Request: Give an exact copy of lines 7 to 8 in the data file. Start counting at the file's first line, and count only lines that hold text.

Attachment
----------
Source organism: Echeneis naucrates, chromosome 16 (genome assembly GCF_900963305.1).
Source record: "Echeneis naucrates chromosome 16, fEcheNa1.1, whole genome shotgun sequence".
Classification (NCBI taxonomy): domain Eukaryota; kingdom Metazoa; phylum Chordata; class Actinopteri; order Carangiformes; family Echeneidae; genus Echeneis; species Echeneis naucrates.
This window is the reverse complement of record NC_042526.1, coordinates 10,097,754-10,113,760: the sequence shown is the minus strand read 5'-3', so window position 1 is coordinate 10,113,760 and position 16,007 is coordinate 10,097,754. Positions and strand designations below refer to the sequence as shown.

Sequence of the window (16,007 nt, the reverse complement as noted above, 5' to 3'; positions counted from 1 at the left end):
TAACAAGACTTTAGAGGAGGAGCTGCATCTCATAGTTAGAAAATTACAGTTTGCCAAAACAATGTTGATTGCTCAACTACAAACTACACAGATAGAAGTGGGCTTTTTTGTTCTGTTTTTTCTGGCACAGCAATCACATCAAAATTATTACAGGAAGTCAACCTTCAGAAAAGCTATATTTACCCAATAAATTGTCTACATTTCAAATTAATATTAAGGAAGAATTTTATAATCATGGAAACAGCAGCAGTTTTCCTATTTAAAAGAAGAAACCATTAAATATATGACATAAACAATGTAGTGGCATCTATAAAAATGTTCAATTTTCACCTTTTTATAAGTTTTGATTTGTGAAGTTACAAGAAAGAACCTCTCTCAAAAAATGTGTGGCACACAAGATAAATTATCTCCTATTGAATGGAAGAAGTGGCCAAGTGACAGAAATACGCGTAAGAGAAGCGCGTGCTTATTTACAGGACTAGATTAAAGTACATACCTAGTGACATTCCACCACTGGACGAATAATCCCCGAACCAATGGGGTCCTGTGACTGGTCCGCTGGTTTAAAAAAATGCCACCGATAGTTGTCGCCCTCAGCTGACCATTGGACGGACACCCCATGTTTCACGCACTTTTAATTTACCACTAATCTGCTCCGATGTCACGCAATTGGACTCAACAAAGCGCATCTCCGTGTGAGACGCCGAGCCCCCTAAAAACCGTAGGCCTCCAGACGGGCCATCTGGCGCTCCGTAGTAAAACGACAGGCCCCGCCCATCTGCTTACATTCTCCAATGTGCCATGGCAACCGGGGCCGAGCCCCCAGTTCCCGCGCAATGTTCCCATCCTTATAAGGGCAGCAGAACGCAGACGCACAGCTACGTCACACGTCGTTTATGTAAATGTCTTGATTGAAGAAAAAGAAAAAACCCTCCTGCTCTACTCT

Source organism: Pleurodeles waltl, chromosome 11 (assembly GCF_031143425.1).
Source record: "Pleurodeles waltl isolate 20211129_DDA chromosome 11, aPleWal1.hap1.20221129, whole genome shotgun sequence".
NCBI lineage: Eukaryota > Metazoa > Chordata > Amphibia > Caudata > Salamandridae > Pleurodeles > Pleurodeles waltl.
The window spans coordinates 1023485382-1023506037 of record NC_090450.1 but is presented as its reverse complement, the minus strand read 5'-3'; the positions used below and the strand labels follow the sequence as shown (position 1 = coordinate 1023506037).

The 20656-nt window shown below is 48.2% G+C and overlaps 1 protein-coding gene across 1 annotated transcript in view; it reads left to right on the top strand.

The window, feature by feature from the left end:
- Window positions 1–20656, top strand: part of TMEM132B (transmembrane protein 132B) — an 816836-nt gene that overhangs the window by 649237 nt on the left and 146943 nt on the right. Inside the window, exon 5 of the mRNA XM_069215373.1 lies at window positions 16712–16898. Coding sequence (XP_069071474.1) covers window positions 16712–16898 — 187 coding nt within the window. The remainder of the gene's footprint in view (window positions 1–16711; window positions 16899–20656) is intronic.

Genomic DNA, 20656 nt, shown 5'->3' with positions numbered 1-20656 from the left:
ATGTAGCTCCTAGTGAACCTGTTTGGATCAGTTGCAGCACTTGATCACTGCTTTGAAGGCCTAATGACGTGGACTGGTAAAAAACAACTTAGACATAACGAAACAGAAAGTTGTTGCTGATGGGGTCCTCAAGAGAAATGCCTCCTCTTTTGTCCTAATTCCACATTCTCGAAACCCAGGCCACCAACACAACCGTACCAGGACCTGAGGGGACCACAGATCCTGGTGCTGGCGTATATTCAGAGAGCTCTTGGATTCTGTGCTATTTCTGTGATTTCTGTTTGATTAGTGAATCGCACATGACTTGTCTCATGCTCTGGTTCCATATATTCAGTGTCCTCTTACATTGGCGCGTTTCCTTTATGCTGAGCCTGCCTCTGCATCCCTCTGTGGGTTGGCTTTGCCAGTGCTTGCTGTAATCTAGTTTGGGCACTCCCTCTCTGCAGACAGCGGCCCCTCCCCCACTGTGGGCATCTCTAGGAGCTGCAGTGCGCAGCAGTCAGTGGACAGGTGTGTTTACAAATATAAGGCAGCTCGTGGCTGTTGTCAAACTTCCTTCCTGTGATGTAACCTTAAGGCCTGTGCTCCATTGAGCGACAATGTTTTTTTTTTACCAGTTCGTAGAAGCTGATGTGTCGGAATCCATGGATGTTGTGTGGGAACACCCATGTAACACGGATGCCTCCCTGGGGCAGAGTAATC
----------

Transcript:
Source organism: Pleurodeles waltl, chromosome 11 (assembly GCF_031143425.1).
Source record: "Pleurodeles waltl isolate 20211129_DDA chromosome 11, aPleWal1.hap1.20221129, whole genome shotgun sequence".